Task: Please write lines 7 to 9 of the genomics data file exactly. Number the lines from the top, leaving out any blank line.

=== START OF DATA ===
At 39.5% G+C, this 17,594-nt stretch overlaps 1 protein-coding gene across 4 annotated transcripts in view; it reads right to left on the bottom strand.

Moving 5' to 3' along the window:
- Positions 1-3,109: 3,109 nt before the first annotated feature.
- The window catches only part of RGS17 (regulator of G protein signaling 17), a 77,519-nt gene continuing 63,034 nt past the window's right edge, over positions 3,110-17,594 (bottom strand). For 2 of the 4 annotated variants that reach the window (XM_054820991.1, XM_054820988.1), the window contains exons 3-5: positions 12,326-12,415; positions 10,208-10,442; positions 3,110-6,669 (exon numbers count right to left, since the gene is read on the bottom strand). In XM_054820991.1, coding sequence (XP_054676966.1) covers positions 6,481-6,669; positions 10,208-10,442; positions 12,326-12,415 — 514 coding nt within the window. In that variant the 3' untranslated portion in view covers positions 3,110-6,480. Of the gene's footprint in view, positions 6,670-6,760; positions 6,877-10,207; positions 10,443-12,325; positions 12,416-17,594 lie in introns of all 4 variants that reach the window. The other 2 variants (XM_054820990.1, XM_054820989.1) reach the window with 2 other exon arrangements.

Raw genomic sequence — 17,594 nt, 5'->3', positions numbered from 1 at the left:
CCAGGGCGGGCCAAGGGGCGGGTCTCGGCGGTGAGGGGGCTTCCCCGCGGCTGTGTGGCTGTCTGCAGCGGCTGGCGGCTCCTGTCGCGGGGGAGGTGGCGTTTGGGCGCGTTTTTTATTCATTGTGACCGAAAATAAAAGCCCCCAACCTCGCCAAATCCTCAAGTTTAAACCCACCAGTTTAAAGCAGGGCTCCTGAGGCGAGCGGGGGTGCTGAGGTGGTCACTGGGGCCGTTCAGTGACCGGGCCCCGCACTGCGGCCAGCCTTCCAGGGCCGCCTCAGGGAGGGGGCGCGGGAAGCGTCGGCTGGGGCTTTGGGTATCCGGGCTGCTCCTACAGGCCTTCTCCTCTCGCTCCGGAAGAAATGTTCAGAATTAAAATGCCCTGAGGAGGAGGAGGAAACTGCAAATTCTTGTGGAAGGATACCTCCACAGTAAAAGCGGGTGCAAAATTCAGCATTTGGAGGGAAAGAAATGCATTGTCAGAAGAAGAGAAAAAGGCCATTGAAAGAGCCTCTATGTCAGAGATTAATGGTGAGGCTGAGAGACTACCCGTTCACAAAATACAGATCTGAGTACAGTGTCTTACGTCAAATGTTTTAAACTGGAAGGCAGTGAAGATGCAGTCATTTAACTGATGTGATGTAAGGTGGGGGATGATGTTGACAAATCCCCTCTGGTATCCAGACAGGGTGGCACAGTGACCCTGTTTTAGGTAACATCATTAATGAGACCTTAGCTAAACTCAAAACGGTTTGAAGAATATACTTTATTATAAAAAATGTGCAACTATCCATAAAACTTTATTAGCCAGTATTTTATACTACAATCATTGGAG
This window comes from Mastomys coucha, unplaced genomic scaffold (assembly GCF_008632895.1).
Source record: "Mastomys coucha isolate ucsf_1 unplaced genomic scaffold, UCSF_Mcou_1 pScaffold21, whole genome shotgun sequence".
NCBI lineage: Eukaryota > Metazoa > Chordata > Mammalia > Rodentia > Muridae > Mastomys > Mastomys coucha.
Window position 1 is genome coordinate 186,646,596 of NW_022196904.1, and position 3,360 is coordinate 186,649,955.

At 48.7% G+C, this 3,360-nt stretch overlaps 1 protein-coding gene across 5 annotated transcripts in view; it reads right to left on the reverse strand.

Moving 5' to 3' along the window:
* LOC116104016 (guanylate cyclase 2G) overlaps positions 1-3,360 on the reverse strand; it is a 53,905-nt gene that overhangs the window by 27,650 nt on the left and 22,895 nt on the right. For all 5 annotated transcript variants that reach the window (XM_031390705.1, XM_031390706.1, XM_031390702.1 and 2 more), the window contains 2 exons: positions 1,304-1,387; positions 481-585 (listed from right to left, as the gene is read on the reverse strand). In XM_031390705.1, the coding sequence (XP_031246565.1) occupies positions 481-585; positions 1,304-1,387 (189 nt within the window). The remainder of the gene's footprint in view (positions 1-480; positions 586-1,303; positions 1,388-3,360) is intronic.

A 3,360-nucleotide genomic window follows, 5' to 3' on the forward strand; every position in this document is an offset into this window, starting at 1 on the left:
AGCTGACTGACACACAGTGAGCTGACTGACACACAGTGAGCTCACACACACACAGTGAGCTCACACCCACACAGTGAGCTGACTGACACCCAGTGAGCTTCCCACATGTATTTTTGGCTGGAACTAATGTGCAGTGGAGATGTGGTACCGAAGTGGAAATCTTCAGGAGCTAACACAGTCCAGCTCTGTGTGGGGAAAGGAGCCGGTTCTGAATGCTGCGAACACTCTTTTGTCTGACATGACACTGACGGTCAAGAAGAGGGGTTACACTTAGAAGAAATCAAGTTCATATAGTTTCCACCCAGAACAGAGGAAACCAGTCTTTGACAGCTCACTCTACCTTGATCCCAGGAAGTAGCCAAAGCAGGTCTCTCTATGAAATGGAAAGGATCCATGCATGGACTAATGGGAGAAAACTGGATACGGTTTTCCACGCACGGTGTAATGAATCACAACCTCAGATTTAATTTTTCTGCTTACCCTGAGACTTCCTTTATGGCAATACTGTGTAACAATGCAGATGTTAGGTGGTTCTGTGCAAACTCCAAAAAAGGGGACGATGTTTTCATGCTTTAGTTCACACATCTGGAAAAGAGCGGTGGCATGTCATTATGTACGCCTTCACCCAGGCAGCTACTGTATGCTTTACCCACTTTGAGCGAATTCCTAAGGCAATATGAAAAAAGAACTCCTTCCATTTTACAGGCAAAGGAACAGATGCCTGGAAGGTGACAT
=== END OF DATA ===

This window comes from Mastomys coucha, unplaced genomic scaffold (assembly GCF_008632895.1).
Source record: "Mastomys coucha isolate ucsf_1 unplaced genomic scaffold, UCSF_Mcou_1 pScaffold21, whole genome shotgun sequence".
NCBI lineage: Eukaryota > Metazoa > Chordata > Mammalia > Rodentia > Muridae > Mastomys > Mastomys coucha.